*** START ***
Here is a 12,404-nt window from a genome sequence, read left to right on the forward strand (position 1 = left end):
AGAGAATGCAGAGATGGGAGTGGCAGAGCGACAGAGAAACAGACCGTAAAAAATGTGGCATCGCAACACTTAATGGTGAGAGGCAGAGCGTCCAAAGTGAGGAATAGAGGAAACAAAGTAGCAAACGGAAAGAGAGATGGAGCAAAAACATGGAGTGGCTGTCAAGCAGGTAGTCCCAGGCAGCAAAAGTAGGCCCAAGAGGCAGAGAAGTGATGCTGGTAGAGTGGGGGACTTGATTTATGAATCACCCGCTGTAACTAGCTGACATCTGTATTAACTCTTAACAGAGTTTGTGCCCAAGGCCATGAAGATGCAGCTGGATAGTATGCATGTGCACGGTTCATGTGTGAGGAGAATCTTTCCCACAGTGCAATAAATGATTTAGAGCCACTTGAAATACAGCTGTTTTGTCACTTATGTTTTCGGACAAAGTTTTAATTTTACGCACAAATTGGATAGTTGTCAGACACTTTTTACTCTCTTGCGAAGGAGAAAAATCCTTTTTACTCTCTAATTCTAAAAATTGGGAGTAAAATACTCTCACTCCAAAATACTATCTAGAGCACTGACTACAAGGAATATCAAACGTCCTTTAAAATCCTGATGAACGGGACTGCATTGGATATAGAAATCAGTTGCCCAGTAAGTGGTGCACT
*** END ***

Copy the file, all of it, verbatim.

Here is a 12,404-nt window from a genome sequence, read left to right on the forward strand (position 1 = left end):
AGAGAATGCAGAGATGGGAGTGGCAGAGCGACAGAGAAACAGACCGTAAAAAATGTGGCATCGCAACACTTAATGGTGAGAGGCAGAGCGTCCAAAGTGAGGAATAGAGGAAACAAAGTAGCAAACGGAAAGAGAGATGGAGCAAAAACATGGAGTGGCTGTCAAGCAGGTAGTCCCAGGCAGCAAAAGTAGGCCCAAGAGGCAGAGAAGTGATGCTGGTAGAGTGGGGGACTTGATTTATGAATCACCCGCTGTAACTAGCTGACATCTGTATTAACTCTTAACAGAGTTTGTGCCCAAGGCCATGAAGATGCAGCTGGATAGTATGCATGTGCACGGTTCATGTGTGAGGAGAATCTTTCCCACAGTGCAATAAATGATTTAGAGCCACTTGAAATACAGCTGTTTTGTCACTTATGTTTTCGGACAAAGTTTTAATTTTACGCACAAATTGGATAGTTGTCAGACACTTTTTACTCTCTTGCGAAGGAGAAAAATCCTTTTTACTCTCTAATTCTAAAAATTGGGAGTAAAATACTCTCACTCCAAAATACTATCTAGAGCACTGACTACAAGGAATATCAAACGTCCTTTAAAATCCTGATGAACGGGACTGCATTGGATATAGAAATCAGTTGCCCAGTAAGTGGTGCACT